Metabolite changes in conifer buds and needles during bud break - Norway spruce (Picea abies) and European silver fir (Abies alba)
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- Institutt for biologi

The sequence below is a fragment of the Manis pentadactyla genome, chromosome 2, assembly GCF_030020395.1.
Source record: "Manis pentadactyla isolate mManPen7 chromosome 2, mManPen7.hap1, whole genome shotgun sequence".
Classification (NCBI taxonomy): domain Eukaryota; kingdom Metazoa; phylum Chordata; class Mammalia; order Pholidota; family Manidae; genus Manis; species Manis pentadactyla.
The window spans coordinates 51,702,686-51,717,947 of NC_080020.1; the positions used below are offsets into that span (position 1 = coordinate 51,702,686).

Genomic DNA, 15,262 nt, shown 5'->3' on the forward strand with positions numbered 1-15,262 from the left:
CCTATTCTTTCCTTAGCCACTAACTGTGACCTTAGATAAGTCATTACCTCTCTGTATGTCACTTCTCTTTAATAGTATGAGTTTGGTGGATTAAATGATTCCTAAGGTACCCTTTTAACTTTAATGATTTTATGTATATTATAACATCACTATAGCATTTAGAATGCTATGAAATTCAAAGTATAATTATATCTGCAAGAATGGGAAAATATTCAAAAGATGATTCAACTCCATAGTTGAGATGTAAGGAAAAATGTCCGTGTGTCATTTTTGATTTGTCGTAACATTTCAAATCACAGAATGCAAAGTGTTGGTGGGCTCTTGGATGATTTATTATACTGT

Background and objective: This research is based on the study of metabolites in conifers buds, when exposed to sudden high temperature in controlled environmental conditions in greenhouse. The purpose of the study was to examine and identify the extracted compounds at the time of bud break during the process of deacclimation, associated with rehydration and decrease in sugar concentration. This study reveals valuable knowledge about the accumulation of solutes in the buds and needles in response to an elevated temperature.Method: Abies alba and Picea abies buds and needles were collected and sampled during the forced deacclimation in a greenhouse ranging from mid March to May 2010. Extracted metabolites were analyzed and processed by metabolite profiling. Both conifer species were analyzed following the same protocol. Gas chromatography-mass spectrometry (GC-MS) technique was applied for separation of the compounds, followed by identification of metabolites. The hypothesis of the experimental model that concentration of chemical compounds should decrease with sudden increase in warm spells was examined with reference to the literature and previous studies on metabolite profiling in conifers. In addition, for monitoring metabolic changes occurring in plant tissues exposed to forced thermal heat, multivariate component analysis was performed. Both Principal Component Analysis (PCA) and Hierarchical Cluster Analysis (HCA) were applied to visualize metabolic changes of a wide range of relevant compounds including sugars, amino acids, phenols, acids and phosphates.Results: Changes in many key metabolites were observed in both species, regarding some predominant sugar compounds (sucrose, fructose, glucose and galactose) and organic acids (malic acid, citric acid, shikimic acid), and distinct accumulation patterns were observed related to the stage of bud development. Especially carbohydrates were consistent in needles and buds of both species, but species specific and tissue specific accumulation patterns of several sugars were also observed. Correlation plots, PCA and HCA suggest that in needles, with few exceptions in A. alba, both species showed similar metabolite profiles as compared to buds.Key words: metabolite profiling, GC-MS, Abies alba, Picea abies, deacclimation, sugars.